Interested to know how an eHEV would fare. From what I can tell eHEVs, like the new Civic (which use a petrol motor as a generator and electric motors at low speeds, and direct power from the engine via a single speed transmission at higher speeds) are more efficient since they leverage the two motor types at the peaks of their respective efficiencies; electric around town and ICE on motorway.

    1. John Moonie Avatar
      John Moonie

      Se my report on eHEV Jazz Crosstar – 74mpg.

    2. rippedupno1 Avatar

      My E-HEV Honda HRV has averaged 64.6 mpg over 8000 miles since the beginning of February this year. 80% motorway 20% local trips. My friends Jazz e-hev has averaged 69.4 mpg over 11000 in 18 months 50% motorway 50% local.
      We are both very impressed with the running costs.

  6. 80Y3R Avatar

    Using the price cap is basically like only using motorway services for petrol

    1. Steve Zodiac Avatar
      Steve Zodiac

      You have a choice with a 650 mile diesel of where you buy your fuel ( cheap supermarkets ) With a short range EV you generally can’t on a long run and are caught by the motorway vultures.

    2. Andrew Scott Avatar
      Andrew Scott

      The use of 30p per kWh for home charging is not sensible. Anyone who owns a PHEV or EV and can charge at home should have a EV electricity rate. I have had my Tesla Model Y for a year, done about 12000 miles around 10500 on home charging (7.5p), about 500 on the public network (~75p) and about 1000 miles on Tesla’s Supercharger network (~40p). My energy usage has cost me less than £700 for a year’s driving, it about £2k less that my previous petrol ICE car. My previous ICE car was a lot cheaper than my Tesla, so I’m still out of pocket, but very happy nonetheless.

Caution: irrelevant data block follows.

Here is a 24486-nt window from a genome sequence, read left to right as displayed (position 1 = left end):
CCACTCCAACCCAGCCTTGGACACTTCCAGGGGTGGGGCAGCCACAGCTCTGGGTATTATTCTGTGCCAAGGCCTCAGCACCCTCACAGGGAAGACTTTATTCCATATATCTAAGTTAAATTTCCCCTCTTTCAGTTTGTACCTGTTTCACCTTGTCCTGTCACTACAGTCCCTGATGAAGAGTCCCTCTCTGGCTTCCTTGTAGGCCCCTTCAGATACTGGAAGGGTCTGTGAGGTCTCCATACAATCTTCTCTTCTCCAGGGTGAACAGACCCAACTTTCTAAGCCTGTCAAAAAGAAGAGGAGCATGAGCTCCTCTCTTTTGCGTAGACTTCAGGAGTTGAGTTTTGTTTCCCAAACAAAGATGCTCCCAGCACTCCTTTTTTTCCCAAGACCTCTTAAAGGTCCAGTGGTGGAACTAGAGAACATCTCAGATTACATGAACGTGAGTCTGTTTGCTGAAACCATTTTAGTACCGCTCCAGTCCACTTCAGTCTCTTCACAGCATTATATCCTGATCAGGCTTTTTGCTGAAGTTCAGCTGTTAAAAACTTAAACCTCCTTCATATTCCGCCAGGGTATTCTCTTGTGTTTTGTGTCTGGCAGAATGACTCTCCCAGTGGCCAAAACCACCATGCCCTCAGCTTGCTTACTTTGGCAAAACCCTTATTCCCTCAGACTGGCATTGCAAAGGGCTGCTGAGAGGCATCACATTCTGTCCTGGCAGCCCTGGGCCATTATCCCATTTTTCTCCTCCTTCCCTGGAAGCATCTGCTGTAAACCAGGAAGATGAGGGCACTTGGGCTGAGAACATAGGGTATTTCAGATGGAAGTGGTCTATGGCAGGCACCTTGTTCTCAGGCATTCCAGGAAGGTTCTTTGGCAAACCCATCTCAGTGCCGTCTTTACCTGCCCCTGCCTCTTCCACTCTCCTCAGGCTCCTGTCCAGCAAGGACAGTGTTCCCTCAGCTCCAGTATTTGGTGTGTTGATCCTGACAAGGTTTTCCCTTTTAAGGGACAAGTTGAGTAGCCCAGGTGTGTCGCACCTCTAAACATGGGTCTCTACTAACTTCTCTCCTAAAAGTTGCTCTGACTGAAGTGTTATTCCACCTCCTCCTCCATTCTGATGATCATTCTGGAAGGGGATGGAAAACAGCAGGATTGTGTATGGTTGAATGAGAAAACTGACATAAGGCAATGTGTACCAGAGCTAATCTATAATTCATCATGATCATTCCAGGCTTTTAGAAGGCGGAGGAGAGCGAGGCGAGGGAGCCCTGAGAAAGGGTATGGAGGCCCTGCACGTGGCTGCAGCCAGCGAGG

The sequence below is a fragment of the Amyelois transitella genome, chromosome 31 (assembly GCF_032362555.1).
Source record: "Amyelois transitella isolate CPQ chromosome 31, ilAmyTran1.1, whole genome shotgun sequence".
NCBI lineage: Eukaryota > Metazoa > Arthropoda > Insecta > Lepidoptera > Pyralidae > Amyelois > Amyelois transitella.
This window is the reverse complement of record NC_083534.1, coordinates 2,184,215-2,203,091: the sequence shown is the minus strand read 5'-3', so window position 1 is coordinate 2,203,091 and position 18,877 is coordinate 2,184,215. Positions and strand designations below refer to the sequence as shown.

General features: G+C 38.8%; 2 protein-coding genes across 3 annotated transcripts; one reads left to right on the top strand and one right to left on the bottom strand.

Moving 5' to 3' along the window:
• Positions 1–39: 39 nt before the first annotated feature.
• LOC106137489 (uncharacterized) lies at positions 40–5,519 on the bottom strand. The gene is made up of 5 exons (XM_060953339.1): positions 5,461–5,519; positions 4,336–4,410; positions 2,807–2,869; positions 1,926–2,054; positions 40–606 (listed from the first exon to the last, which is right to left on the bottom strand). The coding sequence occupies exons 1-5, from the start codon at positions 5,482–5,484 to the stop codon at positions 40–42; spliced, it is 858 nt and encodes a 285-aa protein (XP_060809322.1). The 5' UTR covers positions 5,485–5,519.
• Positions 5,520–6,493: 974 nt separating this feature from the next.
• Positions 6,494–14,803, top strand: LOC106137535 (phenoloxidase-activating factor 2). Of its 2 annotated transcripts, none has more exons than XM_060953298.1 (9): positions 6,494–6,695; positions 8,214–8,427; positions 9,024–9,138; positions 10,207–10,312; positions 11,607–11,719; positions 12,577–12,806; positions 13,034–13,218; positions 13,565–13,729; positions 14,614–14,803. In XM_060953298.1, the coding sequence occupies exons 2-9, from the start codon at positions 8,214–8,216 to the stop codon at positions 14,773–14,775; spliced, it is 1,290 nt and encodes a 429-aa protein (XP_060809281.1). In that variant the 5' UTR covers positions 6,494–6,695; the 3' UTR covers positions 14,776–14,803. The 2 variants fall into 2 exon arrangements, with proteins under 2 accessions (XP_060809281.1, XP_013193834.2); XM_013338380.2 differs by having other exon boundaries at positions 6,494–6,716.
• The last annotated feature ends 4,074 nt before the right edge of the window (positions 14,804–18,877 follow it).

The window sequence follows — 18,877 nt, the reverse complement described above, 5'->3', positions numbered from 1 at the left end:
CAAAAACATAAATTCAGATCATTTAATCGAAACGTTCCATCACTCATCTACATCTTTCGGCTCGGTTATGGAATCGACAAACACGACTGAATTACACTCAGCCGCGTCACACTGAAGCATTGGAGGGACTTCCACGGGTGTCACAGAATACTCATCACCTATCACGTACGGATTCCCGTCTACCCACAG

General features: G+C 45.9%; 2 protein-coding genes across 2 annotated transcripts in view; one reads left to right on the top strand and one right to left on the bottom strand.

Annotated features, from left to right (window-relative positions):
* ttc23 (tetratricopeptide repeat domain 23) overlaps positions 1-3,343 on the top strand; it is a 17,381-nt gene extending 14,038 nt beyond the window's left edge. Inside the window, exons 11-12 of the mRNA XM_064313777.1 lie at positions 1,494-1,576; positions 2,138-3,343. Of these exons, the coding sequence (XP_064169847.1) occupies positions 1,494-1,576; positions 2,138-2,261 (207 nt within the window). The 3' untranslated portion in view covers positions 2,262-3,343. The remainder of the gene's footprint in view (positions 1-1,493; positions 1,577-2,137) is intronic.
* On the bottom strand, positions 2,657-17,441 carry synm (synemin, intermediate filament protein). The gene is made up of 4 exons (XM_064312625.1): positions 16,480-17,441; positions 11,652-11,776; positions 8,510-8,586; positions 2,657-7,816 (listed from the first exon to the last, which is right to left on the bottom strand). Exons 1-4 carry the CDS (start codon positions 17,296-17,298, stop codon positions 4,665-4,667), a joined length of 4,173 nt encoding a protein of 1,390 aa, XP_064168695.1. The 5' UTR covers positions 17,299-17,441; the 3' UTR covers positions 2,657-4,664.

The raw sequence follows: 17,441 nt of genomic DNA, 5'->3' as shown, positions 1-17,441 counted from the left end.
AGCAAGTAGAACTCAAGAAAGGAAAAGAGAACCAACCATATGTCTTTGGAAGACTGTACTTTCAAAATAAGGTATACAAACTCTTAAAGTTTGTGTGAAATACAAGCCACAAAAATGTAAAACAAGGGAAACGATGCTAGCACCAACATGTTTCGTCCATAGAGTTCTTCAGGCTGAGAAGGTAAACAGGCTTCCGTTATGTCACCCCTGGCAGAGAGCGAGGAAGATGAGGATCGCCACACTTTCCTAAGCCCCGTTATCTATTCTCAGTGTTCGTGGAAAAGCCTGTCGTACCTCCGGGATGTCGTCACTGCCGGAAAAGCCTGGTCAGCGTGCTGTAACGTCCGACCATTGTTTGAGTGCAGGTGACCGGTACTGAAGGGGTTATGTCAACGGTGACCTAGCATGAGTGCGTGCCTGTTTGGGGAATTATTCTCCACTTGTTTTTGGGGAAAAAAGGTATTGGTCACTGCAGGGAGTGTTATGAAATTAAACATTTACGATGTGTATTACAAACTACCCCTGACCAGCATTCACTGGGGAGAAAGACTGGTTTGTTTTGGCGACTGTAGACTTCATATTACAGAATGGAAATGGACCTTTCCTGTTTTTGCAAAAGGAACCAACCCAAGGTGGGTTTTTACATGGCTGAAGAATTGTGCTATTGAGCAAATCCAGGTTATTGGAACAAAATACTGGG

3. lucasfunkt Avatar

      Is motorway service petrol 4 times more expensive than elsewhere?

    4. David M Avatar
      David M

      Night rate electricity is less than half the price.

    5. lucasfunkt Avatar

      @David M 7.5p compared to 30p is actually a quarter of the price. Imagine paying 100p per litre of petrol at a motorway services compared to 25p elsewhere, that’s the difference and that’s the margin that this video gets it wrong. It’s either woefully uniformed or it’s designed to maliciously manipulate their viewers.

  7. Chris Daniels Avatar
    Chris Daniels

    It would be good to see someone do an article on how to get the best from your EV. There are lots of people now who are experienced EV owners and their learnings can really help new EV owners. Often, Dealers aren’t actually helping new EV owners. This affects their enjoyment of their new car.

    1. M C Avatar
      M C

      EVs charged at home are very cheap to run. At charging stations you pay much more. Plus you save time as charge is always full in the morning.

    2. First Last Avatar
      First Last